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How to take photos of yourself as a solo traveller

[This post about how to take photos of yourself as a solo traveller contains affiliate links. This means that if you chose to make a purchase via one of the links I’ve provided, I may earn as small commission at no additional cost to you.] 

Updated: 18 December 2023

Back in 2017, when I went on my first solo adventure, I had to figure out how I was going to take photos of myself as a lone traveller. It’s not a surprise that as a solo traveller, you learn to do a lot of things confidently by yourself – and capturing travel memories can be no different!

In this blog post, I’ll be covering the below:

  • How to take photos of yourself as a solo traveller
  • Best equipment & settings for taking photos
  • How to overcome feeling self-conscious about taking photos of yourself
  • Poses for solo travellers
  • Safety tips for taking photos while solo travelling
how-to-take-photos-of-yourself-as-a-solo-traveller
Taken with a camera of my hand holding berries with Pocitelj in the background

 

How to take photos of yourself as a solo traveller

There are quite a few different ways that you can take photos of yourself when travelling solo, depending on your equipment. I have tried and tested quite a few on my own travels that I’m going to run you through here.

how-to-take-photos-of-yourself-as-a-solo-traveller
Taken by a stranger with my camera

Ask someone to take your photo

This one’s pretty straightforward but asking someone can be a great way to capture shots that you just can’t manage yourself. And, as awkward as it might seem at first, I feel like this is one of the most universally accepted favours we can ask of a stranger.

Tips for asking someone to take your picture:

  • Look for someone with a camera or *looks* tech savvy: If I want a photo taken with my DSLR, I always try to ask someone who not only has a camera, but appears to look like the know what they are doing with it (i.e. not some who just points and shoots). If I can’t see anyone with a camera or I’m after a photo on my phone, I look for someone who looks fairly tech savvy (this would be someone who looks like their putting a bit of effort into framing and angling their own photos).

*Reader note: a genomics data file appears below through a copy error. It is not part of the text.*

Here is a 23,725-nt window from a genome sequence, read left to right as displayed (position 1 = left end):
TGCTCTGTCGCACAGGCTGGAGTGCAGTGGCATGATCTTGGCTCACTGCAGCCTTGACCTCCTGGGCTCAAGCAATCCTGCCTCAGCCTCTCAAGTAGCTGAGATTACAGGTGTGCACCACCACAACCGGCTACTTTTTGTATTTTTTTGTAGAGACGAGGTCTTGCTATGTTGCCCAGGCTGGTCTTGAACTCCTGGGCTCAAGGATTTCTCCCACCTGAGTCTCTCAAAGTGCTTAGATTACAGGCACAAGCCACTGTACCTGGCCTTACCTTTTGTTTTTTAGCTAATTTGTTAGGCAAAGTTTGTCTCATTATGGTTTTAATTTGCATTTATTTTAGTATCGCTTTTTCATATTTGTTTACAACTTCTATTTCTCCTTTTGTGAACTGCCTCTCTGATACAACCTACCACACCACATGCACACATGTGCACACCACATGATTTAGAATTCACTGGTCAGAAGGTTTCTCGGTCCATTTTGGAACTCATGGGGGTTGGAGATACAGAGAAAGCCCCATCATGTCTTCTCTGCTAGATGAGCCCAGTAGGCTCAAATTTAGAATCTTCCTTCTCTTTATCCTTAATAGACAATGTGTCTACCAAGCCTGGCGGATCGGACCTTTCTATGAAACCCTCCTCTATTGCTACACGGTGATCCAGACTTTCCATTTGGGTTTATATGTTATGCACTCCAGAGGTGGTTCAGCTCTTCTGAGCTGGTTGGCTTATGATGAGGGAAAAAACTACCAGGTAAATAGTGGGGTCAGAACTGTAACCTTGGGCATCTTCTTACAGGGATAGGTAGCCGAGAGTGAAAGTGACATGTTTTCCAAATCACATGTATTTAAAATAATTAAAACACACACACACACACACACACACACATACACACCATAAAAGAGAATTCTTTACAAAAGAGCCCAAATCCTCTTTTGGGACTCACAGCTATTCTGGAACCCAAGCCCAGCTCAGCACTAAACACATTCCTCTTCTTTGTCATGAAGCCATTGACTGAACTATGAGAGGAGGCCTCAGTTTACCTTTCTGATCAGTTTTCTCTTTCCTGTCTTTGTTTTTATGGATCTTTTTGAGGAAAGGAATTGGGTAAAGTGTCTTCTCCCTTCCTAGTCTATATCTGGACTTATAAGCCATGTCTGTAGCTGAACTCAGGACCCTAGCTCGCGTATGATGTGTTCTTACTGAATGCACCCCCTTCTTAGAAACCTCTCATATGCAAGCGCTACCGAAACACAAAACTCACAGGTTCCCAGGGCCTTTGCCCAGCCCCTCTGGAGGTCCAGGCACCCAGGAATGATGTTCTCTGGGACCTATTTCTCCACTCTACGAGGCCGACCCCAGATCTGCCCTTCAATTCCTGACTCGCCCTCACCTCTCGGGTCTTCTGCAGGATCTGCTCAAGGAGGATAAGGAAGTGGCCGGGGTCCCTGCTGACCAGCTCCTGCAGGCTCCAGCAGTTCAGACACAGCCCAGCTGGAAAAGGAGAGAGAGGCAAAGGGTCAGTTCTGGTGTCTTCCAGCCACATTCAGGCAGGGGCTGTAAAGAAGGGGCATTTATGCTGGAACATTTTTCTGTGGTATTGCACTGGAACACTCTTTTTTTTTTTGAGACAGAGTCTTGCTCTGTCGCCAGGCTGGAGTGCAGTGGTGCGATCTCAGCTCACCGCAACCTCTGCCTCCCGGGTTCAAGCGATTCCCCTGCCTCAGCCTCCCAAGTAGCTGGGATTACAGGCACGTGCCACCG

• Get your camera ready: I always have my camera settings ready to go (autofocus, zoom, etc) so that the person can simply frame the shot and snap the photo. Also, make sure to advise if you’d like it landscape or portrait.
  • Ask them to take a few shots: I suggest mentioning this because there’s nothing worse than getting your camera or phone back to see only one photo was taken. Especially, if you’re a chronic blinker like me!
  • Explain what you’d like in the picture: Everyone has different ideas when taking photos so unless you’re prepared to tell them exactly how you’d like the photo (and, let’s be real, even if you do) you might not always get the picture you imagined. I’ve had plenty of photos taken by others where the top of the monument might get cut off or your hands, feet or the top of your head are missing from the frame. Keep the instructions simple, i.e. do say: “please try to get my full body in the frame as well at the top of the cathedral”.
  • Offer to take someone else’s photo first: If you feel uncomfortable asking someone to take your picture, you can always offer to take their picture first. More often than not, when you’re done taking their photo (or even if they don’t want a photo) people will offer to do the same in return. Also, if they can see the effort you put in to taking their photo, it may help to set expectations (i.e. taking more than one photo, etc).
how-to-take-photos-of-yourself-as-a-solo-traveller
Selfie with a Quokka taken with my iPhone

Take a Selfie (and use a selfie stick)

Selfie shots can be taken with an outstretched arm or with a selfie stick and are great for any traveller armed with a mobile phone or action camera. I personally don’t use a selfie stick often, unless I’m using my GoPro and Insta360, but some people swear by them and get some incredible shots on their phones too.

Things to note:

  • It’s important to keep in mind that there are some places where selfie sticks are banned. Always double-check an official website or contact the place you’re visiting to avoid any unnecessary confiscations or fines.
how-to-take-photos-of-yourself-as-a-solo-traveller
Taken by me using my camera and my phone as the remote. In this one, the camera was placed on an elevated rocky surface

Utilise flat and elevated surfaces